Beside the time of narrated events, the setting of The Member of the Wedding involves the space where events occur. When considering the general spatial context of the story, events take place in a Southern town of Georgia – the same area in which Carson McCullers spent her childhood. Yet, it is inevitable to examine more meticulously the spaces relevant to Frankie’s development. The most predominant space in the novel is the Addams’ kitchen where Frankie spends most of her time conversing with Berenice and John Henry. In point of fact, it can be hypothesized that this space is subjected to the same centripetal metamorphosis as Frankie and, correspondingly, incarnates the materialization of the latter’s psyche or personality. Put differently, at the very beginning, the kitchen is covered by childish drawings of John Henry and is characterized by the latter’s prevalent presence, which goes hand in hand with Frankie’s confinement to the realm of childhood at this early stage of the novel. Nonetheless, at the end, “the kitchen, done over and almost modern, had nothing that would bring to mind John Henry West” (McCullers185), that is, the kitchen now has become more sophisticated and devoid of any childish attribute just like Frankie who turns into the more reasonable, mature adolescent “Frances”. Accordingly, the kitchen is a significant space in the novel given that it reproduces the personal, psychic coming of age of Frankie Addams.

If the kitchen is a simulacrum of Frankie’s evolution, the Blue Moon Café is a spatial catalyst of this evolution. This space is, indeed, a microcosmic place of the adult world; thus, it gradually initiates Frankie to this intricately advanced phase of age. At her first visit, Frankie does not encounter but indifference and apathy by the Portuguese owner in response to her infantile talk about the wedding. More importantly, her experience with the soldier in this café strikingly adverts the reasonable yet naïve F. Jasmine to the intricacies and cruelties of the adult world. The implication of this space on Frances is ultimately seen in her careful avoidance of any childish answer and her choice of plausible and rational responses with regard to the police officer’s questions in the café, which evidences her growth. All these things considered, it can be inferred that this social space significantly participates in the psychic growth of Frankie, which is consistent with Joseph Millichap’s claim that “in McCullers’s fiction ‘the search for personal realization must necessarily be social.’” (qtd in Chamlee 85).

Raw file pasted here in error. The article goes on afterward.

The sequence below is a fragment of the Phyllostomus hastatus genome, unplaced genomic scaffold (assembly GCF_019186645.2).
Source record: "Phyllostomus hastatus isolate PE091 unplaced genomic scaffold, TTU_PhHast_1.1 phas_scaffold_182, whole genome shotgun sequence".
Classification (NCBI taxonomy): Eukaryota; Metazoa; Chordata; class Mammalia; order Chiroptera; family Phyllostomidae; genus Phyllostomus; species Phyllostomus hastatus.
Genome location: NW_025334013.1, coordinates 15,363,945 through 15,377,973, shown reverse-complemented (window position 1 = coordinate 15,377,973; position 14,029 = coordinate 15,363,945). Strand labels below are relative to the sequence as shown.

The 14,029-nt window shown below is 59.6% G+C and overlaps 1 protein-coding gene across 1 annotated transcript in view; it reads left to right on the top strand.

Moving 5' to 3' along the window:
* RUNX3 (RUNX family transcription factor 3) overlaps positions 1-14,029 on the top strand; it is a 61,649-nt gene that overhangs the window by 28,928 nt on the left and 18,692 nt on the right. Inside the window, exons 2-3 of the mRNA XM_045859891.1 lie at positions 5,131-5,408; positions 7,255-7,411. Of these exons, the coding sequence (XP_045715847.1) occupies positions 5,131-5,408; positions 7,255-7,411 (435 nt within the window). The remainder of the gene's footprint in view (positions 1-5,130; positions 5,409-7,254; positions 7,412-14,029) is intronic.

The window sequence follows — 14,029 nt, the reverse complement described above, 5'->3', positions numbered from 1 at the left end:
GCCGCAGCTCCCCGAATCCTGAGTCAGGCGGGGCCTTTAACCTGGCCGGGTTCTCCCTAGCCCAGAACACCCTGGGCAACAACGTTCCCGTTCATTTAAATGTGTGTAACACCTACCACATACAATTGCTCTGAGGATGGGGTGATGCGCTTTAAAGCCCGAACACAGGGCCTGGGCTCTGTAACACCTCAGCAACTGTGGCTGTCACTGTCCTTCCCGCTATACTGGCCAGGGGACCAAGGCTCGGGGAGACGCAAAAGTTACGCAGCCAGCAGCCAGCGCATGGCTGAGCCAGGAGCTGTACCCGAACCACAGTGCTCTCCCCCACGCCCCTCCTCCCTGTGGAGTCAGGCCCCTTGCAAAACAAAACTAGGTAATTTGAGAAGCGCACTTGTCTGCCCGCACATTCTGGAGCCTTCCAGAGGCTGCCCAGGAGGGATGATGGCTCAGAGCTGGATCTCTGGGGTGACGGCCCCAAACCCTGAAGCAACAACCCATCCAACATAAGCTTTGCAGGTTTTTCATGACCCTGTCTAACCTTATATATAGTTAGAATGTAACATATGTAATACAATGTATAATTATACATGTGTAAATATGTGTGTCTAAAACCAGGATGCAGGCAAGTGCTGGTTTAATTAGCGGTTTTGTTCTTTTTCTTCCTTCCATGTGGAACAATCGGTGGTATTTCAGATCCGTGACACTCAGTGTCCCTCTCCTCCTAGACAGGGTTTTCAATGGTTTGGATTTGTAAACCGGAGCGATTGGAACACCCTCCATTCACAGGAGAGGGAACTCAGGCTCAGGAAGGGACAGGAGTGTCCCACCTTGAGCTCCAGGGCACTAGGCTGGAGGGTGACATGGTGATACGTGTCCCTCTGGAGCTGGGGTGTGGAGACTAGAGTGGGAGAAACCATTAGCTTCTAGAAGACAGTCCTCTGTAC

Finally, along with the formerly elucidated narrative elements, the themes embedded in the novel permit to engraft it, on the one hand, within the Bildungsroman framework and, on the other hand, within the scope of the Southern Renaissance, one of the foremost preoccupations of which is the question of “race” and the condition of “blackness” in the South. Probably, it goes without saying that the most pervasive theme in the novel is the coming of age. That is to say, the novel explores how the twelve-year-old Frankie undergoes for the first time a series of physical and psychic changes, to wit, the swift growth in her size and the unfamiliar feelings of alienation, disconnectedness and confusion, and acquires new meaningful experiences, notably her psychic survival with respect to the failure of her dreams concerning the wedding, her escape from the indecent soldier as well as her success to establish a new friendship. These various experiences are, in fact, “rites of passage” to the age of thirteen; that is to say, they propel Frankie’s smooth movement from childhood to adolescence. Another concomitant theme to this coming of age is the quest for identity. As a matter of fact, at this sensitive age, Frankie finds herself trapped in puzzlement and deprivation as far as her identity is concerned. She does no longer know who she is or to which group she pertains, having, thence, neither an individual identity nor a collective identity. That’s why, in a vain attempt to reinvigorate her sense of selfhood, she strives to “belong” to Jarvis and Janice’s wedding and to acquire, correspondingly, “the member of the wedding” identity – what she refers to as “the we of me” (McCullers 53). Ultimately, Frankie succeeds to erect an accurate identity by anchoring her existence in her new friendship with Mary Littlejohn and in her new artistic trends. Overall, these two themes quintessentially confer on The Member of the Wedding the literary nature of a Bildungsroman which typically intends to demystify the greater personal enrichment of the protagonist through the latter’s journey from precocious youth to psychological or emotional maturity.